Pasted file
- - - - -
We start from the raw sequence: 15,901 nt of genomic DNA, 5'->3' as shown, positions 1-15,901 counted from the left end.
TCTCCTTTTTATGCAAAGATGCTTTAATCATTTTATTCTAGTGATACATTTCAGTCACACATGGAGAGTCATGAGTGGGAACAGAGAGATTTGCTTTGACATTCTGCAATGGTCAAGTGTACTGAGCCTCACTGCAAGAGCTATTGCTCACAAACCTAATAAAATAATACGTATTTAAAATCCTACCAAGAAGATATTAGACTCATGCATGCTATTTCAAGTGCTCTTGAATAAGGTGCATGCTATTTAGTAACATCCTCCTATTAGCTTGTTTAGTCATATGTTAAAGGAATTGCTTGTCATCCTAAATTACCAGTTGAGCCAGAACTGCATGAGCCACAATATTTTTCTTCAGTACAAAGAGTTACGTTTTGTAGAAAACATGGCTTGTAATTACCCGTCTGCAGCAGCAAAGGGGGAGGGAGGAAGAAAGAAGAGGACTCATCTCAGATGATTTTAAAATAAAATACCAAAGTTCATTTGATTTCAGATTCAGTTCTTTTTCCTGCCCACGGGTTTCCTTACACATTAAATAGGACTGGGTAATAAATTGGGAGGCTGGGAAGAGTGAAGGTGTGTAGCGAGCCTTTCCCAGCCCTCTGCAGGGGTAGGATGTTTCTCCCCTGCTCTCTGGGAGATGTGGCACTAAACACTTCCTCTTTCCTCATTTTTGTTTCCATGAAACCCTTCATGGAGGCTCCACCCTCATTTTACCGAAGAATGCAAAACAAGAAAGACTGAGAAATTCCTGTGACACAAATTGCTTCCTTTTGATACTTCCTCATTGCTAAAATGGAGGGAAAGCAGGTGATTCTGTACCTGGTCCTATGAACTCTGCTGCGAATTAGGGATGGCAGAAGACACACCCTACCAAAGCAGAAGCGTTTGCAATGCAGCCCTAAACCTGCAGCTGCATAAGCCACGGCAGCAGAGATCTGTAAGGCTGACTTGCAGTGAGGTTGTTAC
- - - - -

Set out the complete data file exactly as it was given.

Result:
We start from the raw sequence: 15,901 nt of genomic DNA, 5'->3' as shown, positions 1-15,901 counted from the left end.
TCTCCTTTTTATGCAAAGATGCTTTAATCATTTTATTCTAGTGATACATTTCAGTCACACATGGAGAGTCATGAGTGGGAACAGAGAGATTTGCTTTGACATTCTGCAATGGTCAAGTGTACTGAGCCTCACTGCAAGAGCTATTGCTCACAAACCTAATAAAATAATACGTATTTAAAATCCTACCAAGAAGATATTAGACTCATGCATGCTATTTCAAGTGCTCTTGAATAAGGTGCATGCTATTTAGTAACATCCTCCTATTAGCTTGTTTAGTCATATGTTAAAGGAATTGCTTGTCATCCTAAATTACCAGTTGAGCCAGAACTGCATGAGCCACAATATTTTTCTTCAGTACAAAGAGTTACGTTTTGTAGAAAACATGGCTTGTAATTACCCGTCTGCAGCAGCAAAGGGGGAGGGAGGAAGAAAGAAGAGGACTCATCTCAGATGATTTTAAAATAAAATACCAAAGTTCATTTGATTTCAGATTCAGTTCTTTTTCCTGCCCACGGGTTTCCTTACACATTAAATAGGACTGGGTAATAAATTGGGAGGCTGGGAAGAGTGAAGGTGTGTAGCGAGCCTTTCCCAGCCCTCTGCAGGGGTAGGATGTTTCTCCCCTGCTCTCTGGGAGATGTGGCACTAAACACTTCCTCTTTCCTCATTTTTGTTTCCATGAAACCCTTCATGGAGGCTCCACCCTCATTTTACCGAAGAATGCAAAACAAGAAAGACTGAGAAATTCCTGTGACACAAATTGCTTCCTTTTGATACTTCCTCATTGCTAAAATGGAGGGAAAGCAGGTGATTCTGTACCTGGTCCTATGAACTCTGCTGCGAATTAGGGATGGCAGAAGACACACCCTACCAAAGCAGAAGCGTTTGCAATGCAGCCCTAAACCTGCAGCTGCATAAGCCACGGCAGCAGAGATCTGTAAGGCTGACTTGCAGTGAGGTTGTTAC